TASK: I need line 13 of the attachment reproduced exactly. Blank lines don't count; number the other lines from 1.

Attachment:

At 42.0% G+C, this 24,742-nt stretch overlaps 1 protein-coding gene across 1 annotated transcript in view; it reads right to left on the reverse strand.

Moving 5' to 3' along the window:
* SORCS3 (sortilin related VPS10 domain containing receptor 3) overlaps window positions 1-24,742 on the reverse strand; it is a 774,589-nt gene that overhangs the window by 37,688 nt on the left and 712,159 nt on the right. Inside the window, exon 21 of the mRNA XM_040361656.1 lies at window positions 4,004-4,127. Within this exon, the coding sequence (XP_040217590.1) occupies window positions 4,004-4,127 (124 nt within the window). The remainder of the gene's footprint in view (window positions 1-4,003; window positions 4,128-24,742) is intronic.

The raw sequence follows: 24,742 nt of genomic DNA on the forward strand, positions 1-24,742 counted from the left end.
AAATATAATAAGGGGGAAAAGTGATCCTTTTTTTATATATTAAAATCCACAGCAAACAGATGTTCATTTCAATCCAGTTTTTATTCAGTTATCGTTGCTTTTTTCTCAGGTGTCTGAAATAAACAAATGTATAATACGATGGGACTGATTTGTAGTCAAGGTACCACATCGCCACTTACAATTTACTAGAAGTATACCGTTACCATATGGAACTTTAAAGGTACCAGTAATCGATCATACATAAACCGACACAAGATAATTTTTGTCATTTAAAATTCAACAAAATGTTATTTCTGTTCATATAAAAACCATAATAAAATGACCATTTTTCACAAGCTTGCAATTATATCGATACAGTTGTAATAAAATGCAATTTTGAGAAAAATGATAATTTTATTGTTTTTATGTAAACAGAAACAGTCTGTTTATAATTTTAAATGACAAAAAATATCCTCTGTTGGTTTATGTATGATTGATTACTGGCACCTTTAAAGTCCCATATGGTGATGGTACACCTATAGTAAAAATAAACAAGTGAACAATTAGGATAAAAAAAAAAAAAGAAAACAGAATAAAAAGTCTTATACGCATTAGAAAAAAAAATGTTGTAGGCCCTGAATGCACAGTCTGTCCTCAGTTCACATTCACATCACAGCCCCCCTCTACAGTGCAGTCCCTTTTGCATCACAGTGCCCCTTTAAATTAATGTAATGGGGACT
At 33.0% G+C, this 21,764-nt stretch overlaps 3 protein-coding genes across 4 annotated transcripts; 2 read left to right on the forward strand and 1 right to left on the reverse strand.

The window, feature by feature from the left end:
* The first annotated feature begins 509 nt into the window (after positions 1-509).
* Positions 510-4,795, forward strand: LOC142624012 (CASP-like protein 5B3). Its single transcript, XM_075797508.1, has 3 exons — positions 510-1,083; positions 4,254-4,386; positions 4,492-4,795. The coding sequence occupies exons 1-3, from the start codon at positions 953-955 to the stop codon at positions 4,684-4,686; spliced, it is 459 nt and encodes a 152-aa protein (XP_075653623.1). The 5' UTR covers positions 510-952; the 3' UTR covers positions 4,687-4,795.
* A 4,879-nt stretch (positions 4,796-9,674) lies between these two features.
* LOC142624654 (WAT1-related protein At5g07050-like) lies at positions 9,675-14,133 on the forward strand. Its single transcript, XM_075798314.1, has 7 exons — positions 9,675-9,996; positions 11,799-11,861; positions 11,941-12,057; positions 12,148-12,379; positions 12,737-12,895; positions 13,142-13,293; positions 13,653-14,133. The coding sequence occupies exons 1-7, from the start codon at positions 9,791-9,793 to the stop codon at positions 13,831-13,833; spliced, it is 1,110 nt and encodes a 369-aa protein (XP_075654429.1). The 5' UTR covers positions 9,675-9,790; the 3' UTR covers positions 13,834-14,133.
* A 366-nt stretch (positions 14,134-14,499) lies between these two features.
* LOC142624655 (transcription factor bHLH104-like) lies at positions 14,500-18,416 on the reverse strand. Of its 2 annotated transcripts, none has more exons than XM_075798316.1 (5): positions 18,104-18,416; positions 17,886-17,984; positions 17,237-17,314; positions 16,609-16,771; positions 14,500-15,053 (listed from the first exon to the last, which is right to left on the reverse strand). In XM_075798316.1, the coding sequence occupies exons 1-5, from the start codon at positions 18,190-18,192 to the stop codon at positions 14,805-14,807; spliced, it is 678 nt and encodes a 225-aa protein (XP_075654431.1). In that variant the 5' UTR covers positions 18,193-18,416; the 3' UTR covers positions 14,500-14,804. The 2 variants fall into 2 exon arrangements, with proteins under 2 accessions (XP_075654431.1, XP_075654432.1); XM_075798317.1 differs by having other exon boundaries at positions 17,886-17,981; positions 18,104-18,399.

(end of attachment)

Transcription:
* LOC142624655 (transcription factor bHLH104-like) lies at positions 14,500-18,416 on the reverse strand. Of its 2 annotated transcripts, none has more exons than XM_075798316.1 (5): positions 18,104-18,416; positions 17,886-17,984; positions 17,237-17,314; positions 16,609-16,771; positions 14,500-15,053 (listed from the first exon to the last, which is right to left on the reverse strand). In XM_075798316.1, the coding sequence occupies exons 1-5, from the start codon at positions 18,190-18,192 to the stop codon at positions 14,805-14,807; spliced, it is 678 nt and encodes a 225-aa protein (XP_075654431.1). In that variant the 5' UTR covers positions 18,193-18,416; the 3' UTR covers positions 14,500-14,804. The 2 variants fall into 2 exon arrangements, with proteins under 2 accessions (XP_075654431.1, XP_075654432.1); XM_075798317.1 differs by having other exon boundaries at positions 17,886-17,981; positions 18,104-18,399.